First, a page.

A cognitive-semantic typology of benefaction
In my presentation I discuss different ways in which benefaction may be motivated. I examine the notion from a primarily cognitive (semantic) perspective. In addition, I also examine cross-linguistic data. The goal of the paper is to propose a basis for future studies of benefaction, both from a cognitive and a cross-linguistic perspective.
Benefaction may be motivated in various ways. First, we can distinguish between cases in which the beneficiary receives something concrete as a result of the denoted event and cases in which (concrete) reception is lacking. In the first type, the nature of the received entity is responsible for the benefactive nature of the event in question, while in the second case the benefaction is motivated independently of reception. An example of the first type is illustrated by such cases as ‘the dentist baked a cake for his wife’ or ‘he bought me a book’. The second type comprises a number of different subtypes. Typical instances of the type are represented by cases in which someone is substituting for the beneficiary as the agent of the denoted event, as in ‘he went downtown for me’. The benefaction is less direct in these cases, because a concrete outcome (such as reception) is lacking. The subsitutive benefaction can be divided into two subtypes based on whether the beneficiary is conceived of as being capable of performing the denoted action him/herself or not. This conceptual difference is related to a formal difference in languages such as Finnish in which adpositions code instances of benefaction in which the beneficiary could have performed the denoted action himself, while the allative or ablative may also code the latter type of benefaction.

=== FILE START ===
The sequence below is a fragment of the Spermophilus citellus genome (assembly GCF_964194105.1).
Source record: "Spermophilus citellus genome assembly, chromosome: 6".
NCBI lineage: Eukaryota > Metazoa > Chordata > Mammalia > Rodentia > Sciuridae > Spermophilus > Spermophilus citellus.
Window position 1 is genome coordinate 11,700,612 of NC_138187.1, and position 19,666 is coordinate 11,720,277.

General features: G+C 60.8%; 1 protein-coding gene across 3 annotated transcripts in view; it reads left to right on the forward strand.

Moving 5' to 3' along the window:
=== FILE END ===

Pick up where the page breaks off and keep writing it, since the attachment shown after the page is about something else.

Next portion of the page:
In addition, we may also distinguish between what I have labelled as inherent and contextual benefaction. The former comprises events that are usually considered beneficial (such as brushing teeth), while the latter comprises events that do not necessarily imply any kind of benefaction, but can be regarded as beneficial in favourable conditions (e.g., ‘he went downtown (for me)’). It is, however, important to note that the nature of benefaction is in principle independent of the event regarded as beneficial. This means that benefaction should also be studied independently. There are events that are usually regarded as beneficial, but benefaction is never entailed by the nature of an event.
I will also show that the taxonomy of different instances of benefaction is relevant linguistically in that languages code the discussed types in different ways. It is also important to note that these formal differences are by no means arbitrary. Events involving recipient-like beneficiaries usually resemble clauses involving an indirect object, while beneficiaries who are not recipients are usually coded as adjuncts. On the other hand, inherent benefaction is sometimes not coded at all, while contextual benefaction is coded overtly. The latter mirrors the fact that unexpected features usually receive a more elaborate formal treatment.